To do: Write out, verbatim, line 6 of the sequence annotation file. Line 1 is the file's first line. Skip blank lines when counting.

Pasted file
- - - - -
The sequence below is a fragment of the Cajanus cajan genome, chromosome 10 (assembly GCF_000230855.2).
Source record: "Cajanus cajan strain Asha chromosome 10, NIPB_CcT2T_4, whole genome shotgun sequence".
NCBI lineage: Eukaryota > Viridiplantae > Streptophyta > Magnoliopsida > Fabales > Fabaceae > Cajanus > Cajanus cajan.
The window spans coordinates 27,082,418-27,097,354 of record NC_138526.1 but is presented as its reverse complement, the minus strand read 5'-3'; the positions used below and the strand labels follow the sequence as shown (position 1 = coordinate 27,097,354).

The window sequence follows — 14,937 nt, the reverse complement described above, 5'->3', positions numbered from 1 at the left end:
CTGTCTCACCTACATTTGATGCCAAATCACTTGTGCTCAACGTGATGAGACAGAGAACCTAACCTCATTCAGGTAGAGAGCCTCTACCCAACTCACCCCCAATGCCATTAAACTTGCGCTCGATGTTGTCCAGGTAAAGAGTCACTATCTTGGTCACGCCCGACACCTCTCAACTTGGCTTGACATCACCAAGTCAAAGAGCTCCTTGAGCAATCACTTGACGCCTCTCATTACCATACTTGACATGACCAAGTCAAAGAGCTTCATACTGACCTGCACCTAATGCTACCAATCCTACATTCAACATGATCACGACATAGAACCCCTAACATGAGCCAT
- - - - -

CTGTCTCACCTACATTTGATGCCAAATCACTTGTGCTCAACGTGATGAGACAGAGAACCTAACCTCATTCAGGTAGAGAGCCTCTACCCAACTCACCCCCAATGCCATTAAACTTGCGCTCGATGTTGTCCAGGTAAAGAGTCACTATCTTGGTCACGCCCGACACCTCTCAACTTGGCTTGACATCACCAAGTCAAAGAGCTCCTTGAGCAATCACTTGACGCCTCTCATTACCATACTTGACATGACCAAGTCAAAGAGCTTCATACTGACCTGCACCTAATGCTACCAATCCTACATTCAACATGATCACGACATAGAACCCCTAACATGAGCCAT